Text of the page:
Iran’s rulers have mixed feeling about the new administration. On the one hand, they are happy he is not a fan of Saudi Arabia and Trump’s comments about Russia have received positive coverage in Tehran. On the other hand, with allies and advisors such as Giuliani and Bolton, it is likely that Trump would not act to stop an Israeli attack on Iran, even if his declared priority is to defeat Iran’s main enemies in the region, Islamic State and Al Nusra.
As for the reformist faction of the Iranian regime, it is concerned about the impact of Trump’s presidency on the nuclear agreement signed last year. Trump has said on many occasions that he considers this to be “one of the worst deals ever made”. The more conservative factions of the regime, just like the ‘regime change from above’ opposition groups, are hoping Trump will tear it up.
With all the controversy over the new president’s racist, sexist and anti-gay remarks, amongst other things, sections of pro-west Iranian opposition in exile have been forced to change their tune. For most of the last two or three decades they have told us that Iran’s rulers were backward because they had failed to promote anti-sexist, pro-LGBT policies. But now those rulers are no longer the only misogynists in town. No doubt the supreme leader, ayatollah Ali Khamenei, approved of one of Trump’s first initiatives – taking down references to LGBT equality from the White House website on his first day as president.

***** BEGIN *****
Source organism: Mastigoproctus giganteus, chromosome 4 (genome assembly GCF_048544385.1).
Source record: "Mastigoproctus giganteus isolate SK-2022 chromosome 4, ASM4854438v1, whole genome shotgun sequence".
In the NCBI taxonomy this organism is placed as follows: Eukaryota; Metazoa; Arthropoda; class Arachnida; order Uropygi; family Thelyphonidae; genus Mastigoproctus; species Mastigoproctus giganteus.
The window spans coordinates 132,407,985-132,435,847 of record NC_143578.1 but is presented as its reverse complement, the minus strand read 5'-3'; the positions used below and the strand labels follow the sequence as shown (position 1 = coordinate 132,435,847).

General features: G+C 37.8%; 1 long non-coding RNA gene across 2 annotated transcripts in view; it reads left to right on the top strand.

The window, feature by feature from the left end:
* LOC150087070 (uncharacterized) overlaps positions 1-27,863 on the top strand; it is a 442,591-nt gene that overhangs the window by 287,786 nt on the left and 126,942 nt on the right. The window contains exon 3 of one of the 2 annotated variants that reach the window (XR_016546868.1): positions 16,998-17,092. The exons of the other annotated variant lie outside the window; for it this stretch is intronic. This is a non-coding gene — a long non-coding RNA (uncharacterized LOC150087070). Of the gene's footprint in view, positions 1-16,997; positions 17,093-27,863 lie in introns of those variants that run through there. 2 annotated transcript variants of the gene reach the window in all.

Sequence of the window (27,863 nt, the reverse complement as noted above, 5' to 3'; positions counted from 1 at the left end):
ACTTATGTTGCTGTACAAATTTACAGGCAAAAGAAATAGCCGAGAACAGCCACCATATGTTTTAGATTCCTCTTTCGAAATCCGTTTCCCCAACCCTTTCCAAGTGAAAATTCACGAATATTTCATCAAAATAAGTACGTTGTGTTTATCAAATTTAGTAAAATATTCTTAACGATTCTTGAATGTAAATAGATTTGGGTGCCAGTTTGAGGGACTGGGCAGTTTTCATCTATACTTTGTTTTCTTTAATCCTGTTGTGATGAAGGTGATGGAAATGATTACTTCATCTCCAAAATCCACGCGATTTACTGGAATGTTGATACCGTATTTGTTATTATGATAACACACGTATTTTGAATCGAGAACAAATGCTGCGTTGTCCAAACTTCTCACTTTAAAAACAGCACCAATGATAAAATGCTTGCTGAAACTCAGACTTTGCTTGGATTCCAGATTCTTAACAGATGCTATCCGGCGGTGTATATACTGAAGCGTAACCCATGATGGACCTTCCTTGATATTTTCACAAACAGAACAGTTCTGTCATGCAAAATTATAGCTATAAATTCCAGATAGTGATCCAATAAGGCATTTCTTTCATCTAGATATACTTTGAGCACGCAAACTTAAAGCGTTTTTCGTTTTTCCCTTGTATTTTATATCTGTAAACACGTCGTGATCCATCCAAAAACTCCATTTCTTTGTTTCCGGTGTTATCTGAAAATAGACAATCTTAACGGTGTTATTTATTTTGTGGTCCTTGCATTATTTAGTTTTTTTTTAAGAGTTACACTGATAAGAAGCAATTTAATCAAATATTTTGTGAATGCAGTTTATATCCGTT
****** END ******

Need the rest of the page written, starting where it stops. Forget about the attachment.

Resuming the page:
And by January 23 Trump was trying to outdo Khamenei on abortion. He signed an executive order blocking foreign aid and federal budget funding for international non-governmental organisations that provide or “promote” abortions. The new vice-president, Mike Pence, is of like mind: he facilitated the passage of several laws restricting abortions, when he was governor of Indiana.